3. The new plan puts the ECB in charge, and in fact gives the ECB semi-dictatorial powers over the weaker eurozone economies. If Draghi says “jump,” you had better jump. Many will consider this an untenable abrogation of democracy, see the remarks of Matt Yglesias and more generally ponder the Rodrik trilemma. I don’t know how long this arrangement can last. Up through now, and still, my view has been that at least one of these democracies will “crack” and pull the plug on whichever non-democratic dictatorial scheme happens to be in place at the time. I don’t see that the chance of that has gone down.
4. Some portray this as a loss for Germany and the Bundesbank, but I wonder. I tend to see the ECB as the new enforcer. The more the ECB is responsible for the money it hands out, and the larger the role the ECB takes in governance of the weaker economies, the more the perspective of the ECB will approach that of Germany. That the ECB can “money print” its way out of insolvency I don’t see as so important for the true incentives facing ECB leaders.
5. By the way, the ECB has renounced its senior place in line, at least for the new bond buying, how generally I am not sure from published reports.
6. Does the ECB have the stones to cut off or not start up with countries violating the terms of their bailouts? Greece and Spain are already way out of line. Yet it seems this new plan is directed at Spain, at the very least, so how credible can it be? I say the ECB becomes even more of a fudger.
7. The notion of “unlimited” but “sterilized” bond-buying interventions is a problematic one. How much “Dran-O” is there to remove the newly created money? Surely the ECB can’t respond by selling from its current portfolio of periphery bonds.
8. The afflicted countries now have an incentive to load up on short-term debt.
9. The theory of bureaucracy suggests that Draghi has delivered somewhat different messages to Merkel and to the periphery nations as to what this scheme really will mean.
In a few words I would say “The ECB as Old Testament God.” He wasn’t omnipotent either, and in Genesis you also will find intimations of henotheism.
Let’s see how good a job they do.
Ally Bank’s new ad campaign highlights their commitment to customers. Watch “Predictions,” one of the first ads from this series, below. It features Nobel Prize-winning economist Thomas Sargent–bonus!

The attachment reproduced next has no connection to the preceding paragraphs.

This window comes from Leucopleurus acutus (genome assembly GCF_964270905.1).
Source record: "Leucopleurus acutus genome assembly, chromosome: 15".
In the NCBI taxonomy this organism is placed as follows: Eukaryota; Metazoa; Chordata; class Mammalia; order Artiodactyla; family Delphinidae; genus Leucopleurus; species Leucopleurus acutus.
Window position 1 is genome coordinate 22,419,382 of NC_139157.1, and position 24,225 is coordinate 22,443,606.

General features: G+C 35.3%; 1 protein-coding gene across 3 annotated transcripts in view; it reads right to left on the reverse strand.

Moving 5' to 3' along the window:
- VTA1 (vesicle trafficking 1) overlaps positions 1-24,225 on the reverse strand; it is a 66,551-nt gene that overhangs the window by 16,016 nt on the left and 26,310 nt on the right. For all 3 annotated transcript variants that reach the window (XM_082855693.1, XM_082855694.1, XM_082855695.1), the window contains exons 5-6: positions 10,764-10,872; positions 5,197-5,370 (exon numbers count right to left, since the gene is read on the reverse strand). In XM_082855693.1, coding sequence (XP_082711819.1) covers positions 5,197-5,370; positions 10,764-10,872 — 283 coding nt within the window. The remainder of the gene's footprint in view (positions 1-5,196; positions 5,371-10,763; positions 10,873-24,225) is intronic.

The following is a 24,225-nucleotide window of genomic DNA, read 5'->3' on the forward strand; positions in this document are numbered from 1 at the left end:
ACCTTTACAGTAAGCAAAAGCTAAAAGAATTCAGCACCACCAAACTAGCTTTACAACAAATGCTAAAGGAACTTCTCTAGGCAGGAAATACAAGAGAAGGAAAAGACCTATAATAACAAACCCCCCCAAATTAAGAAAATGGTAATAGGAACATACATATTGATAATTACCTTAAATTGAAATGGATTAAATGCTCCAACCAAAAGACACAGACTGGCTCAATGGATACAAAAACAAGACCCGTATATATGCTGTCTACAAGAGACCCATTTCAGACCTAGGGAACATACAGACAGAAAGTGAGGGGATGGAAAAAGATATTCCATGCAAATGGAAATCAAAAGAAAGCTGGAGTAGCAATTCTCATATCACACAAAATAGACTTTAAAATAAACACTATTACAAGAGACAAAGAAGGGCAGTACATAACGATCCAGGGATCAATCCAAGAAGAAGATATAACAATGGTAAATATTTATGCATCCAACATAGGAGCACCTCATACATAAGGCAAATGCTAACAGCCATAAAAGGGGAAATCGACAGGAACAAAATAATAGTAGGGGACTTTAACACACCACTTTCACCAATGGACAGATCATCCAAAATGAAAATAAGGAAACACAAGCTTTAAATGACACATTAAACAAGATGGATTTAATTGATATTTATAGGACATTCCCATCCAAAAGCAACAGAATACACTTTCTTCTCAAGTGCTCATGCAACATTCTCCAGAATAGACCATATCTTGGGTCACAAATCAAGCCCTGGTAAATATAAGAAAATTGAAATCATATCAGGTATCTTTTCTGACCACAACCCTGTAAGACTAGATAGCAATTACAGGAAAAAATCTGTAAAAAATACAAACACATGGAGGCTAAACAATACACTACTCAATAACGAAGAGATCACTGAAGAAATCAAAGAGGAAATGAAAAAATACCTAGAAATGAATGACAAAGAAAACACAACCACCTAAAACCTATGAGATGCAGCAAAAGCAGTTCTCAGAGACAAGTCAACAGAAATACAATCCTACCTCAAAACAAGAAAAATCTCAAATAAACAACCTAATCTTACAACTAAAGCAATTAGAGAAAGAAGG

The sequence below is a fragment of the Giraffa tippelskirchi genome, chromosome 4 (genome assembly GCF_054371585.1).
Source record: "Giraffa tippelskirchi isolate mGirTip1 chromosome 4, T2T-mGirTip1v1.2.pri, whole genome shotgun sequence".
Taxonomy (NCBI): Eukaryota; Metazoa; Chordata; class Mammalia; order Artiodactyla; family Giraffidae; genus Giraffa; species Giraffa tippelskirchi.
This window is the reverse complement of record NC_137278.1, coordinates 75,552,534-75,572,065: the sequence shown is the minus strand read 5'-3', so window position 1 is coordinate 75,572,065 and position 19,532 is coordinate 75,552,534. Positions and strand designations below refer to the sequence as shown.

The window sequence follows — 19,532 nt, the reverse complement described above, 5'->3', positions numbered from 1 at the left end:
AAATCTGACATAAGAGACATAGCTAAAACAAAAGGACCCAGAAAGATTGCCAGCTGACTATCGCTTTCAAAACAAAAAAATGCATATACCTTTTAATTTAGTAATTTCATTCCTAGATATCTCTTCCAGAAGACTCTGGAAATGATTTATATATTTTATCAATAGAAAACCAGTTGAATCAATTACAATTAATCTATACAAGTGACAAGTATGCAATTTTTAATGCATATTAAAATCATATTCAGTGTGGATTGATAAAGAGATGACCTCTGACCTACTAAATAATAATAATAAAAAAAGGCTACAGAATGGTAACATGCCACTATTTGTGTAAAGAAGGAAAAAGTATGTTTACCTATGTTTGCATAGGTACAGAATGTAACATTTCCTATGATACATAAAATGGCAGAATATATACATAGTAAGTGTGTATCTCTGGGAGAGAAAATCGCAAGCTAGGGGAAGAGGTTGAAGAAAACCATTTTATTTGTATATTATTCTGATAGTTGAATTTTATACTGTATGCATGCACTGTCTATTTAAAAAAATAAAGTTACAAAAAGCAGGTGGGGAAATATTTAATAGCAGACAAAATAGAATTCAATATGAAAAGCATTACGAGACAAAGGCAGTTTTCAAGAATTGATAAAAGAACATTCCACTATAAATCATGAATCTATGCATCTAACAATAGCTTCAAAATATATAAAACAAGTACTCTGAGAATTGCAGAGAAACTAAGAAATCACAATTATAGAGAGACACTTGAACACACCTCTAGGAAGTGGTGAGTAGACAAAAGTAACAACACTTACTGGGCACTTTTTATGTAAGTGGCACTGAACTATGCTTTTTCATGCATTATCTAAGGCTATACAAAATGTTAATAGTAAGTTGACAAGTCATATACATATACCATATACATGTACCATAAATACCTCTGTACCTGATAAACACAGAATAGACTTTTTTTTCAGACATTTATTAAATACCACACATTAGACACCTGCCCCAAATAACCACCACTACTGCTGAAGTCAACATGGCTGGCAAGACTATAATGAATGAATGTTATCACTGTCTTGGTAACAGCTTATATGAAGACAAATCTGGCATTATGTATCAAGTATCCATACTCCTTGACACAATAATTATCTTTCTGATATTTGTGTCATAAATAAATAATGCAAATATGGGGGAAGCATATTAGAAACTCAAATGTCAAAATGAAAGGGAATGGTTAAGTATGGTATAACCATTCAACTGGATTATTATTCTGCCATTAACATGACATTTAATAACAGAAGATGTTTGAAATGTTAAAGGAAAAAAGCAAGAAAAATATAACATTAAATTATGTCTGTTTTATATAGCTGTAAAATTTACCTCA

The video is here, Sargent is central to it, it is full of economic content, and for the pointer I thank Jonathan Falk. I guess Sargent doesn’t think Fed commitments are credible!
You can find the presentation here. The segment on MRUniversity starts at about 29:30, with the earlier part of the talk covering ideas related to The Great Stagnation.
You can sign up at www.MRUniversity.com. Our class on development economics starts October 1, and we are pleased to have been able to present it at the World Bank, and to you all, to start it off.
The government of Honduras has signed a deal with private investors for the construction of three privately run cities with their own legal and tax systems.The memorandum of agreement signed Tuesday is part of a controversial experiment meant to bring badly needed economic growth to this small Central American country.
Here is a bit more, and for the pointer I thank M.
Annie Lowrey has the scoop. Excerpt:
A paper he released last year caused a bit of a stir: While advising the Indian government, Mr. Basu argued that countries could reduce the incidence of “harassment bribes” – e.g., “I’ll approve this home renovation project for you for a small fee…” – by making it legal to give a bribe, though not to receive one.
“This will cause a sharp decline in the incidence of bribery,” Mr. Basu said. “After the act of bribery is committed, the interests of the bribe giver and the bribe taker will be at divergence. The bribe giver will be willing to cooperate in getting the bribe taker caught. Knowing that this will happen, the bribe taker will be deterred from taking a bribe.” (Mr. Basu notably argued against giving an amnesty for past incidents of bribery.)
Mr. Basu is to start at the bank Oct. 1. In the meantime, you can follow him on Twitter.
And do not forget:
He is also the creator of the two-player board game Dui-doku. He is also a Woody Allen fan.